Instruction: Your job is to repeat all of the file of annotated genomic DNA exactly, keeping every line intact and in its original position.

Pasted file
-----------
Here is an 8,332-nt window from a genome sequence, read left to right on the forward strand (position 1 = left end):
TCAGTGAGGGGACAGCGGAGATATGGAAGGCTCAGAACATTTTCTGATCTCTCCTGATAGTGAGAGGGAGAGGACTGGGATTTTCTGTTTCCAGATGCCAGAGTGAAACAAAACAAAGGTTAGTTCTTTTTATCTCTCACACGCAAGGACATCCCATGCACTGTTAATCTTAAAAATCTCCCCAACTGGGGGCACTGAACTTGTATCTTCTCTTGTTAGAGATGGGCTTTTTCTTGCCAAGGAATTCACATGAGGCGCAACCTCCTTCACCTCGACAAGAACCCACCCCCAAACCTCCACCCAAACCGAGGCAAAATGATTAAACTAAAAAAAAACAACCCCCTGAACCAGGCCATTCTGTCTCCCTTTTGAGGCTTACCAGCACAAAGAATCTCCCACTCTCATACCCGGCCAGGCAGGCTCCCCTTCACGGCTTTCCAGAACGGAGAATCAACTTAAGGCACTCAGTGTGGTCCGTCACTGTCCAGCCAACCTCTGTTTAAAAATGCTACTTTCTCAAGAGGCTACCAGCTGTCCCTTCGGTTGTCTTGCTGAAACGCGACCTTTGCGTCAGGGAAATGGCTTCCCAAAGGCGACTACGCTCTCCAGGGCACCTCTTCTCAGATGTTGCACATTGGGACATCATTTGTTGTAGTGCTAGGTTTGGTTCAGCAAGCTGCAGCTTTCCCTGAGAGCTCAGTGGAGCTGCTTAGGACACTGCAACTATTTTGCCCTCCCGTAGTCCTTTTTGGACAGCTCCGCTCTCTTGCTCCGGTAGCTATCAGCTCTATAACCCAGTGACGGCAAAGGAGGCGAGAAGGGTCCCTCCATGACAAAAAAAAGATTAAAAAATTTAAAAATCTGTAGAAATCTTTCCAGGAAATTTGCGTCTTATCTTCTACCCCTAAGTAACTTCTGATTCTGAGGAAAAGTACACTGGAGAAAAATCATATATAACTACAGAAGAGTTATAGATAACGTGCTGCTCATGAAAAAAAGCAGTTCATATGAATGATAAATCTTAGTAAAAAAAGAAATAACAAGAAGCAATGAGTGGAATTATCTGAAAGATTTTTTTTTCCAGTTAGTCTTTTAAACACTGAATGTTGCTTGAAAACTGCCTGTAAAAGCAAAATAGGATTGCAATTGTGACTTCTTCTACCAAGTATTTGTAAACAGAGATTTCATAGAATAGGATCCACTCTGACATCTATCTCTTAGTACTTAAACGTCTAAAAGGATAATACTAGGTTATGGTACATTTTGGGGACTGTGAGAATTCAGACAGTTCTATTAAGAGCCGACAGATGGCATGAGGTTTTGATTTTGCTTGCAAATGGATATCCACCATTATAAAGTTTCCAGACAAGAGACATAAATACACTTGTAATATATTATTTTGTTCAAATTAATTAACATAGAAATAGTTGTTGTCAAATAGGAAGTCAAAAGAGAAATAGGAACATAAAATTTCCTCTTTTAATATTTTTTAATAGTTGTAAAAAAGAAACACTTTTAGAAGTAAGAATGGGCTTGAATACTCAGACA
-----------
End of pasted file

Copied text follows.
Here is an 8,332-nt window from a genome sequence, read left to right on the forward strand (position 1 = left end):
TCAGTGAGGGGACAGCGGAGATATGGAAGGCTCAGAACATTTTCTGATCTCTCCTGATAGTGAGAGGGAGAGGACTGGGATTTTCTGTTTCCAGATGCCAGAGTGAAACAAAACAAAGGTTAGTTCTTTTTATCTCTCACACGCAAGGACATCCCATGCACTGTTAATCTTAAAAATCTCCCCAACTGGGGGCACTGAACTTGTATCTTCTCTTGTTAGAGATGGGCTTTTTCTTGCCAAGGAATTCACATGAGGCGCAACCTCCTTCACCTCGACAAGAACCCACCCCCAAACCTCCACCCAAACCGAGGCAAAATGATTAAACTAAAAAAAAACAACCCCCTGAACCAGGCCATTCTGTCTCCCTTTTGAGGCTTACCAGCACAAAGAATCTCCCACTCTCATACCCGGCCAGGCAGGCTCCCCTTCACGGCTTTCCAGAACGGAGAATCAACTTAAGGCACTCAGTGTGGTCCGTCACTGTCCAGCCAACCTCTGTTTAAAAATGCTACTTTCTCAAGAGGCTACCAGCTGTCCCTTCGGTTGTCTTGCTGAAACGCGACCTTTGCGTCAGGGAAATGGCTTCCCAAAGGCGACTACGCTCTCCAGGGCACCTCTTCTCAGATGTTGCACATTGGGACATCATTTGTTGTAGTGCTAGGTTTGGTTCAGCAAGCTGCAGCTTTCCCTGAGAGCTCAGTGGAGCTGCTTAGGACACTGCAACTATTTTGCCCTCCCGTAGTCCTTTTTGGACAGCTCCGCTCTCTTGCTCCGGTAGCTATCAGCTCTATAACCCAGTGACGGCAAAGGAGGCGAGAAGGGTCCCTCCATGACAAAAAAAAGATTAAAAAATTTAAAAATCTGTAGAAATCTTTCCAGGAAATTTGCGTCTTATCTTCTACCCCTAAGTAACTTCTGATTCTGAGGAAAAGTACACTGGAGAAAAATCATATATAACTACAGAAGAGTTATAGATAACGTGCTGCTCATGAAAAAAAGCAGTTCATATGAATGATAAATCTTAGTAAAAAAAGAAATAACAAGAAGCAATGAGTGGAATTATCTGAAAGATTTTTTTTTCCAGTTAGTCTTTTAAACACTGAATGTTGCTTGAAAACTGCCTGTAAAAGCAAAATAGGATTGCAATTGTGACTTCTTCTACCAAGTATTTGTAAACAGAGATTTCATAGAATAGGATCCACTCTGACATCTATCTCTTAGTACTTAAACGTCTAAAAGGATAATACTAGGTTATGGTACATTTTGGGGACTGTGAGAATTCAGACAGTTCTATTAAGAGCCGACAGATGGCATGAGGTTTTGATTTTGCTTGCAAATGGATATCCACCATTATAAAGTTTCCAGACAAGAGACATAAATACACTTGTAATATATTATTTTGTTCAAATTAATTAACATAGAAATAGTTGTTGTCAAATAGGAAGTCAAAAGAGAAATAGGAACATAAAATTTCCTCTTTTAATATTTTTTAATAGTTGTAAAAAAGAAACACTTTTAGAAGTAAGAATGGGCTTGAATACTCAGACA